In the recent decision of Triumph v Primus, shortly before his appointment to the Court of Appeal, Mr Justice Coulson ordered, on application by the Defendants, that the Claimants carry out a manual review of a statistical sample of 25% of 220,000 documents (that should have previously been reviewed) within 3 weeks. This is a useful indication of how the TCC is adapting and using modern technology to deal with disclosure.
The underlying action concerned a US$65 million claim for alleged breaches of warranty arising from the sale of the defendants' aerospace business to the claimants via a share capital purchase.
At the directions hearing, the parties had agreed to standard disclosure of documents pursuant to part 31.6 of the CPR. This requires parties to search for and disclose (a) the documents on which he relies; and (b) the documents which (i) adversely affect his own case; (ii) adversely affect another party’s case; or (iii) support another party’s case.
A process for the review of electronic documents held on the Claimants' shared drive was agreed. This required the data to be searched by keywords agreed between the parties, with the Claimants to then manually review all of the responsive documents and give disclosure of those documents required under standard disclosure. The parties had not agreed to or discussed any use of computer assisted review ("CAR"), which is understood here to be computer learning and predictive prioritisation of documents.
The amount of data on the Claimants' shared drive was voluminous – containing over 860,000 identified folders and over 3TB of data. The Claimants sought to restrict their searches to around one-third of the folders based on assumptions as to which were most likely to contain relevant documents. The agreed keywords applied to the shared drive brought back around 450,000 responsive documents which were required to be reviewed manually pursuant to the approach agreed between the parties and endorsed by the Court.
The Claimants carried out a manual review of a substantial volume of documents (around 200,000) through a combination of a manual searches and a CAR process. This resulted in 12,476 documents being disclosed by list. Three weeks later, the Claimants served a first supplemental list, disclosing a further 4,163 documents. By this point, around 230,000 of the 450,000 documents had been reviewed by manual searches aided by CAR.
The remaining 220,000 documents were assessed by the CAR system (based on the training and learning it had gleaned from the Claimants' review of the 230,000 documents) which predicted that only 0.38% of the remaining 220,000 documents would be relevant and the Claimants subsequently carried out a sampling exercise of 1% of the remaining documents. Based on this, the Claimants' unilaterally decided that it was not reasonable or proportionate for the remaining documents to be searched further, no doubt on the basis that the Claimants had already incurred the significant cost of reviewing 230,000 documents.
The Claimants subsequently produced almost 3,000 further documents by way of 10 further supplemental lists of documents, following pressure from the Defendants. Around two thirds of these documents responded to the agreed key so should have been reviewed as part of the agreed process following CMC. The Defendants sought an order that: (i) the full list of 860,000 folders on the shared drive be disclosed; and (ii) the Claimants to undertake a manual review of the remaining 220,000 documents.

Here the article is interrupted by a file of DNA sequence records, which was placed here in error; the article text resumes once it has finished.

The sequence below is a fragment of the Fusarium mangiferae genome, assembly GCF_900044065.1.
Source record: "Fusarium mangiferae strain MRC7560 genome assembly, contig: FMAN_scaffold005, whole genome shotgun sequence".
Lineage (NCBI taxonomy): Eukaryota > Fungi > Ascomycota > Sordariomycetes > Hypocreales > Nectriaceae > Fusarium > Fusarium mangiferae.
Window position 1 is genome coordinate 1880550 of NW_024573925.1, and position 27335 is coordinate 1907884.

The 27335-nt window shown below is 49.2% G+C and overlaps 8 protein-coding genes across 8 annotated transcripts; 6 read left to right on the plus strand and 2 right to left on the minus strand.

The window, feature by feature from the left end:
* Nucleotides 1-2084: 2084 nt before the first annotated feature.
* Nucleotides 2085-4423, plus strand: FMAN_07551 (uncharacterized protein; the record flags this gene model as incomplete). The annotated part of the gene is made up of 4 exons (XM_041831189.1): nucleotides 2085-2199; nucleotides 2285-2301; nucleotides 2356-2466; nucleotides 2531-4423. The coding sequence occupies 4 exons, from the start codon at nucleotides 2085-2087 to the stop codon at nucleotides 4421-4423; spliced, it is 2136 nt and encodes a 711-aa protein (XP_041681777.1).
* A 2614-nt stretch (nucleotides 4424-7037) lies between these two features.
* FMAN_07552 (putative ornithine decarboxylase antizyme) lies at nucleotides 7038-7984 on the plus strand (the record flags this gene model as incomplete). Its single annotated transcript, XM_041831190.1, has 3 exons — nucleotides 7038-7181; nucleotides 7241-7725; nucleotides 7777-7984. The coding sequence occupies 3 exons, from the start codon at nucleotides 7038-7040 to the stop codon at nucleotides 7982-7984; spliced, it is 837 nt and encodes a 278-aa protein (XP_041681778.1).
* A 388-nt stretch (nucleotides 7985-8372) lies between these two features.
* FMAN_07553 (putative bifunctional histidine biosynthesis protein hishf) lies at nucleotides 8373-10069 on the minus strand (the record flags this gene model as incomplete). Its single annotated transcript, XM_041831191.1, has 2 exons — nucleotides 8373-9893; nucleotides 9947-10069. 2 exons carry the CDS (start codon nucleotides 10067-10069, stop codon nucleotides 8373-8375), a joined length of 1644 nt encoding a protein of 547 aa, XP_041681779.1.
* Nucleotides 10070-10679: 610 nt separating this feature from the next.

Coulson J remarked that "Disclosure has been something of a running sore in this case". Whilst the Claimants had acted unilaterally and without the agreement of the Defendants in using CAR and ceasing the review, Coulson J nevertheless, declined to grant the orders sought. This was on the basis that: (i) the process adopted by the Claimants for the folders had been clearly set out in the Claimants' original list of documents and the Defendants had delayed by well over a year in raising any objection; and (ii) the method adopted by the Claimants had been sensible and proportionate on the facts. As to the review itself, Coulson J considered that the use of CAR and the subsequent sampling exercise had not been transparent or independently verifiable and it was unsatisfactory that the Defendants had not been allowed to provide any input into the process, although he accepted that the use of CAR was acceptable.
Coulson J ordered that the parties to agree a methodology by which a sample of 25% of the remaining documents (i.e. 55,000) be manually searched and reviewed by the Claimants within three weeks.
This decision demonstrates that the failure by the Claimants was not their decision to restrict the folders to be searched. It was not their decision to utilise CAR in the review methodology. Indeed, it is clear that the use of these technologies (be that (i) predictive coding, (ii) technology aided review such as analytics or (iii) computer aided review such as prioritisation) is now approved by the Court.
Further, it was not the Claimants' decision to stop the review when the CAR system suggested that there would be diminishing returns of continuing. What the judge was critical of was the Claimants': (i) failure to consult with the Defendants as to the proposed process to be adopted, (ii) deviation from an agreed approach and; (iii) failure to ensure that the Claimants' approach was transparent and independently verifiable. For this reason, the Court ordered further searches but restricted these based on proportionality.
This decision highlights the risk a party takes if it fails to carry out early analysis of its data in advance of agreeing directions at CMC and/or fails to co-operate and consult with the other parties around disclosure.